Tips to Prevent Contract Disputes
Over the past 10 years, we have seen their fair share of contract disputes. Through litigating each of these cases, our attorneys have learned the characteristics that make a good contract. Below is our list of the top ways to help prevent a contract dispute.
- Clearly list all of the parties involved. This may seem obvious, but if the contract deals with corporate entities or multiple parties it is important to make sure each party is listed correctly and consistently throughout the contract.
- Clearly define all responsibilities. Identify the scope of duties for each party. The contract should clearly outline each party’s responsibilities. Having a clearly defined duties can help prevent confusion or complications down the road.
- Be specific on the timeframe for performance. Establish a timeframe for when the work should be completed. If it is going to be a long term project think about including checkpoints or deadlines for each phase.
- Establish the level of quality and set expectations. Clearly state the expectations you have for the final product. For example, if you are installing wood floors in your house you may want to specify the direction or how closely you would like the boards to be laid. Make sure to include not only the level of quality expected, but also the person responsible for determining the quality has been met (the customer, the contractor, or a third party).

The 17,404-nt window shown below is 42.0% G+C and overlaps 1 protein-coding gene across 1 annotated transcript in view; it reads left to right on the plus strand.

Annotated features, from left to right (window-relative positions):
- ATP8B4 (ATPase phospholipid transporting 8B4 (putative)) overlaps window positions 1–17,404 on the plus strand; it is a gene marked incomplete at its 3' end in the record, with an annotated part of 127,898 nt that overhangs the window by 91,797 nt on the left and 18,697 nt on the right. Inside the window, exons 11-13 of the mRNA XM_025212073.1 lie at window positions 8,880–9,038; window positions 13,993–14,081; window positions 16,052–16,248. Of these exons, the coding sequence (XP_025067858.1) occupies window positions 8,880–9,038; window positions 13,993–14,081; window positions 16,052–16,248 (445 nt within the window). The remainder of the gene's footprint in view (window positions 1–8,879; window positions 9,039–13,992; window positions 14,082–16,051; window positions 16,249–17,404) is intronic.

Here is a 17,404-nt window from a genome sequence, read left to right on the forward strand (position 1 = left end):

- Document all aspects of the contract. Make sure to keep a full copy of the contract (including addenda, attachments, project schedules, etc.) all in one place. If there are questions later it is important to be able to refer back to your copy.
- Specify how any changes to the contract will be made. Sometimes the terms of the agreement are modified. Specify if changes must be submitted in writing, signed off by all parties, or just discussed over the phone. Make sure a procedure is established for changes by each party.
- Understand any warranties or representations that are made in the contract. If there are warranties or guarantees made, it is always a good idea to make sure the contract explains the specifics. For example, if a product is covered, you would want to know if the manufacturer or the seller is covering the warranty, what parts of the product are covered, how long the product is covered, etc.
- Read the contract before you sign. Yes, this includes all the fine print, addenda, etc. Read the full document and understand all of the terms, as well as exactly what is expected of you before signing.
Remember that each situation is different. If you are concerned about the terms outlined in a contract or want specific portions of the contract clarified, it may be a good idea to have an attorney at Powers Taylor review the contract before signing.
For more tips on items that should be included in a construction contract read our article series on contractors.